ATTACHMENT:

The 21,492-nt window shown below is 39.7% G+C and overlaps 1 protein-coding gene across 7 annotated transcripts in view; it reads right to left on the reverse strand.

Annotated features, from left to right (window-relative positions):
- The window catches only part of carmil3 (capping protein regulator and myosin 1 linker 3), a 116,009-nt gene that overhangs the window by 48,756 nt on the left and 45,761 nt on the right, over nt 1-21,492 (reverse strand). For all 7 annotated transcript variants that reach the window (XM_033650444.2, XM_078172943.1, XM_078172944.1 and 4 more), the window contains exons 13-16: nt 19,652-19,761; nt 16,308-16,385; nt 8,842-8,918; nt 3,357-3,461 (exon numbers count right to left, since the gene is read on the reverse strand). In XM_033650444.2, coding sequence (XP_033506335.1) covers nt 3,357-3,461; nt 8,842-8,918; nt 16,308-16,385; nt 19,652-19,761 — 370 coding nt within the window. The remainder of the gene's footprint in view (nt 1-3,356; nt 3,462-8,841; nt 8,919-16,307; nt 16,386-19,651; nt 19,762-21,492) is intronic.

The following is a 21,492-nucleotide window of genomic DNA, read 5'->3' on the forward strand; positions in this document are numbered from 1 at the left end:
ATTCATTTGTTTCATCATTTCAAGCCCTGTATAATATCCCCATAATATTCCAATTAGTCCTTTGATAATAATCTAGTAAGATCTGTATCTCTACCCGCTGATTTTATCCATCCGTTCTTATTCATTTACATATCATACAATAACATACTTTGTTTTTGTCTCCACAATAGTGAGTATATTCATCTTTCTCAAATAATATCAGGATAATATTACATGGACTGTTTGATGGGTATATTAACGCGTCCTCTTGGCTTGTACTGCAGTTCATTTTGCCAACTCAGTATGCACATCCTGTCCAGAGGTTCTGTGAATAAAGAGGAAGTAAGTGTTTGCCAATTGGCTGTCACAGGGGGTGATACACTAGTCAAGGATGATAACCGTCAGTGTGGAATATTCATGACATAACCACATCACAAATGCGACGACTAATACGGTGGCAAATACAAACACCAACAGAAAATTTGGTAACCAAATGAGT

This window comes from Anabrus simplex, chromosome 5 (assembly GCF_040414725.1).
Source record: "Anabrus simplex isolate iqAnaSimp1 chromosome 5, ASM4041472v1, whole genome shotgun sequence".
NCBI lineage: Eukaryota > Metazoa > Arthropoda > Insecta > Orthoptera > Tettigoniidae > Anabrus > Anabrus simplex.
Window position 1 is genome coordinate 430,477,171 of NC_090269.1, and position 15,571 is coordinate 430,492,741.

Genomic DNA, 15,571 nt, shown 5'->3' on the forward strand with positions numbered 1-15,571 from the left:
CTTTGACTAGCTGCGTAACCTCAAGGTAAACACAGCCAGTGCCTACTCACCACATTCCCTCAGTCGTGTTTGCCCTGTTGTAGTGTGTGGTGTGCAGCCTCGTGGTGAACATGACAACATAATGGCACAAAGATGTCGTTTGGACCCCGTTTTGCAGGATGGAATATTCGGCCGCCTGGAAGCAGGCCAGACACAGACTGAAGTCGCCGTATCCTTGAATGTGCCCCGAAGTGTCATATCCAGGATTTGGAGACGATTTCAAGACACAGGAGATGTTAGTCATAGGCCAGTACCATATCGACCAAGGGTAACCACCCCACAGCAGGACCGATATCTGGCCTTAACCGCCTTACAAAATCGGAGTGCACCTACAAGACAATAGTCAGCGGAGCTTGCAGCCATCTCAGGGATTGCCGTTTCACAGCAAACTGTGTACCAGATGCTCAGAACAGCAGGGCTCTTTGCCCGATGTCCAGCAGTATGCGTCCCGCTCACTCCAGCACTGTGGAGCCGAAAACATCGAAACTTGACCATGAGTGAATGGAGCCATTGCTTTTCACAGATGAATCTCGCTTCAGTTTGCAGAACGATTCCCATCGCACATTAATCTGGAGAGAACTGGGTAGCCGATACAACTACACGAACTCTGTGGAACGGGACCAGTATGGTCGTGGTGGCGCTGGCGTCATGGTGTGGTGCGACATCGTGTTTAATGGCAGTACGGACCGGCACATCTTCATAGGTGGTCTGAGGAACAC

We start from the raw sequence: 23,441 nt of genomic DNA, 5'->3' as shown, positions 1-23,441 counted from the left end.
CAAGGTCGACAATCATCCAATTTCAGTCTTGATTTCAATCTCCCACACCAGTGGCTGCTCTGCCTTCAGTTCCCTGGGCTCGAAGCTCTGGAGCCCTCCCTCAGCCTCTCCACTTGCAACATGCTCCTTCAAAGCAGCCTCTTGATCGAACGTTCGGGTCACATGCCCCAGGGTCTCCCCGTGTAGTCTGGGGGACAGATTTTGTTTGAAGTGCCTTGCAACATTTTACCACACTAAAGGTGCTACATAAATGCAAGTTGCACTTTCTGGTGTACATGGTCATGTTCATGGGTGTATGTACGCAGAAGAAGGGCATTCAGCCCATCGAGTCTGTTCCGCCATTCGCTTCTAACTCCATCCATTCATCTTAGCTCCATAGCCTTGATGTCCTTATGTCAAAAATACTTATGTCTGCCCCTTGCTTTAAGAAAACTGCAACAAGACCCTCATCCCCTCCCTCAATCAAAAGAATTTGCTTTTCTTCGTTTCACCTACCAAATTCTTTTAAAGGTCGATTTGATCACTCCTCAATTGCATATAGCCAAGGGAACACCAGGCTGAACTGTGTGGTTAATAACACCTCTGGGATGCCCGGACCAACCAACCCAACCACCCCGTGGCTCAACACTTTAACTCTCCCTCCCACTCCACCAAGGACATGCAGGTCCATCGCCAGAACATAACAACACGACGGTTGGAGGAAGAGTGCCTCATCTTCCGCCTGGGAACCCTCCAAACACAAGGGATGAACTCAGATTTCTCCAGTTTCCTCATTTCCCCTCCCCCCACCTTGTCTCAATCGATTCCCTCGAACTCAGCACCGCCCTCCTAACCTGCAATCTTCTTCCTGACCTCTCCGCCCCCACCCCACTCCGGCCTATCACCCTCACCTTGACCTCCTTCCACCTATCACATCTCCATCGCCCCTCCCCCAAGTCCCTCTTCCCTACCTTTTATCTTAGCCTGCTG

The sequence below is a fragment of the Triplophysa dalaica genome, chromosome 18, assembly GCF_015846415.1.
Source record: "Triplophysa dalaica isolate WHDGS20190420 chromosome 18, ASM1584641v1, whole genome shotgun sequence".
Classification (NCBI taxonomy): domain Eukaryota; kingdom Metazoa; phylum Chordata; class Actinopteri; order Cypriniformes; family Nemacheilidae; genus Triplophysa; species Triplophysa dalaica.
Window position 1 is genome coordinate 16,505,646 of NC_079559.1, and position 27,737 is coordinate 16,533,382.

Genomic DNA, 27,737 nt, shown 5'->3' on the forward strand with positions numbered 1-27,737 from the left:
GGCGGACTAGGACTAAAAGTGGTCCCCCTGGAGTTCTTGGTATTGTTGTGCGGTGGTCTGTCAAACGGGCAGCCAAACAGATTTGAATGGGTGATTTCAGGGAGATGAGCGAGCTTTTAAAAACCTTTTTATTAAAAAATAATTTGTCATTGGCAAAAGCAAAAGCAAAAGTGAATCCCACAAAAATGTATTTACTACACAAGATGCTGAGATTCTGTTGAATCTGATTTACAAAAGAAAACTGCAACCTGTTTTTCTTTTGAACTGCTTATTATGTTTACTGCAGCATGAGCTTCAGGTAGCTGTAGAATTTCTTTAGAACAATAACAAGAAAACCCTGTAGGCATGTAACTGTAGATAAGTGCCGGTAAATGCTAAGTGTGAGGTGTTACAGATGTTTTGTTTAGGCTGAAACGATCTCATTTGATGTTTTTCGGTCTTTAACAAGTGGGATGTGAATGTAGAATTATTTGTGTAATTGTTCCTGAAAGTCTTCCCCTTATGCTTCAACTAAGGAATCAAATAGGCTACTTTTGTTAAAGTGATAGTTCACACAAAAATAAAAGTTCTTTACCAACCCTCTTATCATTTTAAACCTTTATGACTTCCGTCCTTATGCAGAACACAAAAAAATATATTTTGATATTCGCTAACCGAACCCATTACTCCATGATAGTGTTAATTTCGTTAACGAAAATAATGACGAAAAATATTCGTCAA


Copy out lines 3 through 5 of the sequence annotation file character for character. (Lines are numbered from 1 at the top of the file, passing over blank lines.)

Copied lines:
- The window catches only part of carmil3 (capping protein regulator and myosin 1 linker 3), a 116,009-nt gene that overhangs the window by 48,756 nt on the left and 45,761 nt on the right, over nt 1-21,492 (reverse strand). For all 7 annotated transcript variants that reach the window (XM_033650444.2, XM_078172943.1, XM_078172944.1 and 4 more), the window contains exons 13-16: nt 19,652-19,761; nt 16,308-16,385; nt 8,842-8,918; nt 3,357-3,461 (exon numbers count right to left, since the gene is read on the reverse strand). In XM_033650444.2, coding sequence (XP_033506335.1) covers nt 3,357-3,461; nt 8,842-8,918; nt 16,308-16,385; nt 19,652-19,761 — 370 coding nt within the window. The remainder of the gene's footprint in view (nt 1-3,356; nt 3,462-8,841; nt 8,919-16,307; nt 16,386-19,651; nt 19,762-21,492) is intronic.

The following is a 21,492-nucleotide window of genomic DNA, read 5'->3' on the forward strand; positions in this document are numbered from 1 at the left end:
ATTCATTTGTTTCATCATTTCAAGCCCTGTATAATATCCCCATAATATTCCAATTAGTCCTTTGATAATAATCTAGTAAGATCTGTATCTCTACCCGCTGATTTTATCCATCCGTTCTTATTCATTTACATATCATACAATAACATACTTTGTTTTTGTCTCCACAATAGTGAGTATATTCATCTTTCTCAAATAATATCAGGATAATATTACATGGACTGTTTGATGGGTATATTAACGCGTCCTCTTGGCTTGTACTGCAGTTCATTTTGCCAACTCAGTATGCACATCCTGTCCAGAGGTTCTGTGAATAAAGAGGAAGTAAGTGTTTGCCAATTGGCTGTCACAGGGGGTGATACACTAGTCAAGGATGATAACCGTCAGTGTGGAATATTCATGACATAACCACATCACAAATGCGACGACTAATACGGTGGCAAATACAAACACCAACAGAAAATTTGGTAACCAAATGAGT